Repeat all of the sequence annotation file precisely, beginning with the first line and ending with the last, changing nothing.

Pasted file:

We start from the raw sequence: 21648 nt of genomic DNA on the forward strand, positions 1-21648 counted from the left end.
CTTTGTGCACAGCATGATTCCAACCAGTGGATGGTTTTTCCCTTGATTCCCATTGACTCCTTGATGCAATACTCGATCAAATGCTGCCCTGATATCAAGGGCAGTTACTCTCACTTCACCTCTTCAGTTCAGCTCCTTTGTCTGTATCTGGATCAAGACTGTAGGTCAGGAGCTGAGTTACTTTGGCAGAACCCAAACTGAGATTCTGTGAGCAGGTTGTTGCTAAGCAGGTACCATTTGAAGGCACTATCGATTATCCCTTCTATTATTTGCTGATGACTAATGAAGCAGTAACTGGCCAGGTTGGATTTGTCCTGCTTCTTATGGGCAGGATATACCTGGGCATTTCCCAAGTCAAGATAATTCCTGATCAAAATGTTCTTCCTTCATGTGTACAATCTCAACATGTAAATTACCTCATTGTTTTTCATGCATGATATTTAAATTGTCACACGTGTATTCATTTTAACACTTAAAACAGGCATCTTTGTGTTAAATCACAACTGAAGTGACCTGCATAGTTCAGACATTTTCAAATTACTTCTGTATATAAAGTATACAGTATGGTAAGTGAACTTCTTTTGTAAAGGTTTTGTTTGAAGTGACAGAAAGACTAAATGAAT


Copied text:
We start from the raw sequence: 21648 nt of genomic DNA on the forward strand, positions 1-21648 counted from the left end.
CTTTGTGCACAGCATGATTCCAACCAGTGGATGGTTTTTCCCTTGATTCCCATTGACTCCTTGATGCAATACTCGATCAAATGCTGCCCTGATATCAAGGGCAGTTACTCTCACTTCACCTCTTCAGTTCAGCTCCTTTGTCTGTATCTGGATCAAGACTGTAGGTCAGGAGCTGAGTTACTTTGGCAGAACCCAAACTGAGATTCTGTGAGCAGGTTGTTGCTAAGCAGGTACCATTTGAAGGCACTATCGATTATCCCTTCTATTATTTGCTGATGACTAATGAAGCAGTAACTGGCCAGGTTGGATTTGTCCTGCTTCTTATGGGCAGGATATACCTGGGCATTTCCCAAGTCAAGATAATTCCTGATCAAAATGTTCTTCCTTCATGTGTACAATCTCAACATGTAAATTACCTCATTGTTTTTCATGCATGATATTTAAATTGTCACACGTGTATTCATTTTAACACTTAAAACAGGCATCTTTGTGTTAAATCACAACTGAAGTGACCTGCATAGTTCAGACATTTTCAAATTACTTCTGTATATAAAGTATACAGTATGGTAAGTGAACTTCTTTTGTAAAGGTTTTGTTTGAAGTGACAGAAAGACTAAATGAAT